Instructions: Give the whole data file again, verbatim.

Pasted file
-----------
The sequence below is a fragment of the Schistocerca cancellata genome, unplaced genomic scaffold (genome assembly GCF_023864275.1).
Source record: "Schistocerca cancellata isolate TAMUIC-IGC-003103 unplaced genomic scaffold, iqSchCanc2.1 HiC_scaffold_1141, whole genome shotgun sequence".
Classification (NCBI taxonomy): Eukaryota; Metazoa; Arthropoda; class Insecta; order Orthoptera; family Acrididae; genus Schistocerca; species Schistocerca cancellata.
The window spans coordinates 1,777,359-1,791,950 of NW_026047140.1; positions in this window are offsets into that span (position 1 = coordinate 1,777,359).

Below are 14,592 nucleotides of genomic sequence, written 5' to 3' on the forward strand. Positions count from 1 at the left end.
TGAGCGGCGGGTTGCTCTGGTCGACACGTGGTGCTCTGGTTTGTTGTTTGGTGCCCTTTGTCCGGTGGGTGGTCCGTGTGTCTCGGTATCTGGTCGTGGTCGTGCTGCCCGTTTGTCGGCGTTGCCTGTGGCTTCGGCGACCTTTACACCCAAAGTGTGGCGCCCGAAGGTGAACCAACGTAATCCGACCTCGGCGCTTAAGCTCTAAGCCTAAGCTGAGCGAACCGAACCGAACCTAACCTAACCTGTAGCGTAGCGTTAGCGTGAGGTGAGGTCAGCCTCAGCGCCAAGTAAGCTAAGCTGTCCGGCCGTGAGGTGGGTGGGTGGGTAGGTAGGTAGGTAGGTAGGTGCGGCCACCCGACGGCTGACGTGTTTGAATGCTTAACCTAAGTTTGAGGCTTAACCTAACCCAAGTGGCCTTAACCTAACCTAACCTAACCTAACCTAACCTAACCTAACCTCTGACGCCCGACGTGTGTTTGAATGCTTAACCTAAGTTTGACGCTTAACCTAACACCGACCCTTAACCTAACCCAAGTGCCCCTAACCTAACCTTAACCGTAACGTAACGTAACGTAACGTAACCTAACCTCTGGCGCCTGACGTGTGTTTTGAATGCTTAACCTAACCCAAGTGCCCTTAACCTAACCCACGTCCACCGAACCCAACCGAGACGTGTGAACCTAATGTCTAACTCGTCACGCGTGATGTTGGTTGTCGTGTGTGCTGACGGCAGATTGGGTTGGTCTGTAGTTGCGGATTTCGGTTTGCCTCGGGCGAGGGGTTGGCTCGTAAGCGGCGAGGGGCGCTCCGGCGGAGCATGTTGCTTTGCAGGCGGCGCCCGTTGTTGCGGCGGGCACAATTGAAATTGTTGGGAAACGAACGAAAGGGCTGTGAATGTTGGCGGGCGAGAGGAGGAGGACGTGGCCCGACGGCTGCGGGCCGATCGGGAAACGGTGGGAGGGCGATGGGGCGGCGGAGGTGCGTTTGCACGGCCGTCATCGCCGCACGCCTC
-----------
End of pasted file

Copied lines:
The sequence below is a fragment of the Schistocerca cancellata genome, unplaced genomic scaffold (genome assembly GCF_023864275.1).
Source record: "Schistocerca cancellata isolate TAMUIC-IGC-003103 unplaced genomic scaffold, iqSchCanc2.1 HiC_scaffold_1141, whole genome shotgun sequence".
Classification (NCBI taxonomy): Eukaryota; Metazoa; Arthropoda; class Insecta; order Orthoptera; family Acrididae; genus Schistocerca; species Schistocerca cancellata.
The window spans coordinates 1,777,359-1,791,950 of NW_026047140.1; positions in this window are offsets into that span (position 1 = coordinate 1,777,359).

Below are 14,592 nucleotides of genomic sequence, written 5' to 3' on the forward strand. Positions count from 1 at the left end.
TGAGCGGCGGGTTGCTCTGGTCGACACGTGGTGCTCTGGTTTGTTGTTTGGTGCCCTTTGTCCGGTGGGTGGTCCGTGTGTCTCGGTATCTGGTCGTGGTCGTGCTGCCCGTTTGTCGGCGTTGCCTGTGGCTTCGGCGACCTTTACACCCAAAGTGTGGCGCCCGAAGGTGAACCAACGTAATCCGACCTCGGCGCTTAAGCTCTAAGCCTAAGCTGAGCGAACCGAACCGAACCTAACCTAACCTGTAGCGTAGCGTTAGCGTGAGGTGAGGTCAGCCTCAGCGCCAAGTAAGCTAAGCTGTCCGGCCGTGAGGTGGGTGGGTGGGTAGGTAGGTAGGTAGGTAGGTGCGGCCACCCGACGGCTGACGTGTTTGAATGCTTAACCTAAGTTTGAGGCTTAACCTAACCCAAGTGGCCTTAACCTAACCTAACCTAACCTAACCTAACCTAACCTAACCTCTGACGCCCGACGTGTGTTTGAATGCTTAACCTAAGTTTGACGCTTAACCTAACACCGACCCTTAACCTAACCCAAGTGCCCCTAACCTAACCTTAACCGTAACGTAACGTAACGTAACGTAACCTAACCTCTGGCGCCTGACGTGTGTTTTGAATGCTTAACCTAACCCAAGTGCCCTTAACCTAACCCACGTCCACCGAACCCAACCGAGACGTGTGAACCTAATGTCTAACTCGTCACGCGTGATGTTGGTTGTCGTGTGTGCTGACGGCAGATTGGGTTGGTCTGTAGTTGCGGATTTCGGTTTGCCTCGGGCGAGGGGTTGGCTCGTAAGCGGCGAGGGGCGCTCCGGCGGAGCATGTTGCTTTGCAGGCGGCGCCCGTTGTTGCGGCGGGCACAATTGAAATTGTTGGGAAACGAACGAAAGGGCTGTGAATGTTGGCGGGCGAGAGGAGGAGGACGTGGCCCGACGGCTGCGGGCCGATCGGGAAACGGTGGGAGGGCGATGGGGCGGCGGAGGTGCGTTTGCACGGCCGTCATCGCCGCACGCCTC